If the “cause” of desire, gesture, act can be localized with the “self” of the actor, then the political regulations and disciplinary practices which produced that ostensibly coherent gender are effectively displaced from view. The displacement of a political and discursive origin of gender identity onto a psychological “core” precludes an analysis of the political constitution of the gendered subject and its fabricated notions about the ineffable interiority of its sex or its true identity.(p. 174)
Similarly, if the struggles of youth as a marginalized and disenfranchised population/multitude can be localized within the psychological confines of the core self, then the political and cultural constructions of youth as subject are obscured from view. The local knowledge of youth about their own conditions is always subjugated to the hegemonic knowledge of adult society and its developmental sciences. This framework constructs youth as a,
... colonial subject ... constructed within “an apparatus of power which contains, in both senses of the word an other knowledge: a knowledge that is arrested and fetishistic and circulates through colonial discourses that limited form of otherness, that fixed form of difference, that I have called the stereotype. (Babbha as cited in Chambers, 1990 p.27)
This stereotype of youth, as core identity, locks and circulates the vibratory oscillation in youth-adult relations as a space that can only repeat its production within the confines of striated space. All variance must be appropriated to this end and brought into circulation as a part of this repetitive circuit. Hence, constructions of youth as offering viable alternative constructions of society or subjectivity must be discounted as meaningful, on the basis of their idealism, lack of maturity or emotional instability. Transience of purpose, focus, ideal or identity is seen as confirmatory of this construction of youth as stereotyped transition to an idealized utopian maturity conceived of as stable, continuous, and responsible to a core identity and function. To rethink this formulation requires an alternative construction of subjectivity that steps away from psychological subjective essentialism and begins an exploration of self as surface, plane and line; a heterogeneous array of mobile assemblages; an interplay of space and intersection. Such a:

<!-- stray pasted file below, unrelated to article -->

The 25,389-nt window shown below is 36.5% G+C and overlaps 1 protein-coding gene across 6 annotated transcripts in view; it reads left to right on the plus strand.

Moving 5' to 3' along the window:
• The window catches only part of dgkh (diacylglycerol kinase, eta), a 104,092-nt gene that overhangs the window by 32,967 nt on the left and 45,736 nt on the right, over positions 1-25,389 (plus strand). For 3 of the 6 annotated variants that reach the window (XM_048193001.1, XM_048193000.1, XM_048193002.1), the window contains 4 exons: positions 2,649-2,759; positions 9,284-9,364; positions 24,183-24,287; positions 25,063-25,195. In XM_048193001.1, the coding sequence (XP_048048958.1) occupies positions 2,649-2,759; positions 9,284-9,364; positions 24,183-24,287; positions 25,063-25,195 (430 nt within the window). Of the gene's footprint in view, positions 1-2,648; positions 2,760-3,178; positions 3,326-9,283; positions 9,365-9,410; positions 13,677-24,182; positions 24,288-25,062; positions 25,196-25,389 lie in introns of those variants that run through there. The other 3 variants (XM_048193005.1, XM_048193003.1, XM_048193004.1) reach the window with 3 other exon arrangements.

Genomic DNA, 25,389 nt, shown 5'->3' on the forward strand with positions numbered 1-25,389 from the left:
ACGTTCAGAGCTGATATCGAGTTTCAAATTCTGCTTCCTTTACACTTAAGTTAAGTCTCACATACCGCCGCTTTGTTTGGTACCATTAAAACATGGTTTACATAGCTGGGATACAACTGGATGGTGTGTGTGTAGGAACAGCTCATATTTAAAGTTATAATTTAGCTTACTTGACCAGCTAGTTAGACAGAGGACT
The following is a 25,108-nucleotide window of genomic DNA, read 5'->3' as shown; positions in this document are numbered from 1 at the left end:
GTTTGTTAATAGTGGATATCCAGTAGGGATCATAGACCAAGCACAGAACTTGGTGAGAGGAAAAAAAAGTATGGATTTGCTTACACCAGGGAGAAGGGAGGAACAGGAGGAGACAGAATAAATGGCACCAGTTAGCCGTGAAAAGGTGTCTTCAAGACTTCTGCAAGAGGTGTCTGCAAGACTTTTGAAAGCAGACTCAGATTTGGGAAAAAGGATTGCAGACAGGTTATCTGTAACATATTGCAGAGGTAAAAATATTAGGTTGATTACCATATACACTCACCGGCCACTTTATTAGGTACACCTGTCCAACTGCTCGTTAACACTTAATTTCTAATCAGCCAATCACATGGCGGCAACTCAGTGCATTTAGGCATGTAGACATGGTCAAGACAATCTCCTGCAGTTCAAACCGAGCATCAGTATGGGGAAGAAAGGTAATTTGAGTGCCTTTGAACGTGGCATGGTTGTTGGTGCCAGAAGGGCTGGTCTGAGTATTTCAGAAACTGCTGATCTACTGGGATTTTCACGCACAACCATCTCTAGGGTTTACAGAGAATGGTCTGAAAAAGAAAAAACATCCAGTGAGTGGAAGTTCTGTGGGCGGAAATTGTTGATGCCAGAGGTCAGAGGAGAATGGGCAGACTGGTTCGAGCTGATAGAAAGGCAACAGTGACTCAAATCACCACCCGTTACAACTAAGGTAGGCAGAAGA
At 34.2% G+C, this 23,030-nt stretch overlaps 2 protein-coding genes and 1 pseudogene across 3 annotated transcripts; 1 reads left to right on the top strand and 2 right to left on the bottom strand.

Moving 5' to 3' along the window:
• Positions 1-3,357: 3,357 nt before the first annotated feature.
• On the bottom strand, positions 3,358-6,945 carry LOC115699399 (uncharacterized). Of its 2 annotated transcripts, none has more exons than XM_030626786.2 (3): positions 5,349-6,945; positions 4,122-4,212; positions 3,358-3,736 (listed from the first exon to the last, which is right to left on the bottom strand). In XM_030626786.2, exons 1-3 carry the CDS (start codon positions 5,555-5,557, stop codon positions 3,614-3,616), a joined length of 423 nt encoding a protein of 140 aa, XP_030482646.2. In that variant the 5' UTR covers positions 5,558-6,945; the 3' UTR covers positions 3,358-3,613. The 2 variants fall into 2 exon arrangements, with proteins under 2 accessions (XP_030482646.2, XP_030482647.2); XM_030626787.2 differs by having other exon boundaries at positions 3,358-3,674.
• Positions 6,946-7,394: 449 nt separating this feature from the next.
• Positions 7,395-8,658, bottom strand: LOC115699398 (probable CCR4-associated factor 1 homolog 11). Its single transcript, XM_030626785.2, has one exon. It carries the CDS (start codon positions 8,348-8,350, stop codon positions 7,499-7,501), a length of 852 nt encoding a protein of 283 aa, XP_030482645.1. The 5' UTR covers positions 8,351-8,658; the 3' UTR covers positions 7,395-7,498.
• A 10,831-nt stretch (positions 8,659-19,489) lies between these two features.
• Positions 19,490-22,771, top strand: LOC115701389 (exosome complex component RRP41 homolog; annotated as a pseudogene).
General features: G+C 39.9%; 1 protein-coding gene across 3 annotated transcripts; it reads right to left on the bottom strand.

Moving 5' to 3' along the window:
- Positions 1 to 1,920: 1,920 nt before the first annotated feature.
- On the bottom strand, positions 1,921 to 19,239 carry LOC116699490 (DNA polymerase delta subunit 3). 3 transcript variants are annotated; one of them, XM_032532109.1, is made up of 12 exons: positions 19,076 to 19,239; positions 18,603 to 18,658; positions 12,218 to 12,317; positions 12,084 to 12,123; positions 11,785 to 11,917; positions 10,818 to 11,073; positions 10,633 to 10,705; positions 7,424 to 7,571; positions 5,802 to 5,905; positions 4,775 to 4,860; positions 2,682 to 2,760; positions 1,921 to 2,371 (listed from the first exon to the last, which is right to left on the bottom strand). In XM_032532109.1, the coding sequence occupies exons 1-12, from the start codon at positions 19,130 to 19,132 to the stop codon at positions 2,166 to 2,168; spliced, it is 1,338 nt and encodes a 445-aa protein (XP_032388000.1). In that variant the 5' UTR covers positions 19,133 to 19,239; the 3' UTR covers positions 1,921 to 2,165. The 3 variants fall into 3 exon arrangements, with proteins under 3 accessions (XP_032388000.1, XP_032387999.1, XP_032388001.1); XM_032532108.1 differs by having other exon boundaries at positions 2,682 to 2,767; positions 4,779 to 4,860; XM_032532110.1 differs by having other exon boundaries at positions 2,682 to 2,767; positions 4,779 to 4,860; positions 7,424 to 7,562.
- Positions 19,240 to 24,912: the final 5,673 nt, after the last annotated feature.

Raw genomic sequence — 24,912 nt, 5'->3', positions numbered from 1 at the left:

... perspective suggests an overlapping network of histories and traditions, a heterogeneous complexity in which positions and identities ... cannot be taken for granted, and are not interminably fixed but tend towards flux. (Chambers 1990, p.27)
For youth and youth subculture, I would argue these networks are played out on planes of cultural pastiche and collage. They are constructed not as essential or core identity formations but as fractured and discontinuous lines of improvisational performance as characterized in hip-hop free styling, punk/skin slam dancing, the dynamics of the mosh pit, the constant rechild and youth careled agglomerations of punk fashion and the multitudinous splintering of youth subcultural trends such as skinheads into old school, new school, sharps, street punks, crustys, mobs, etc.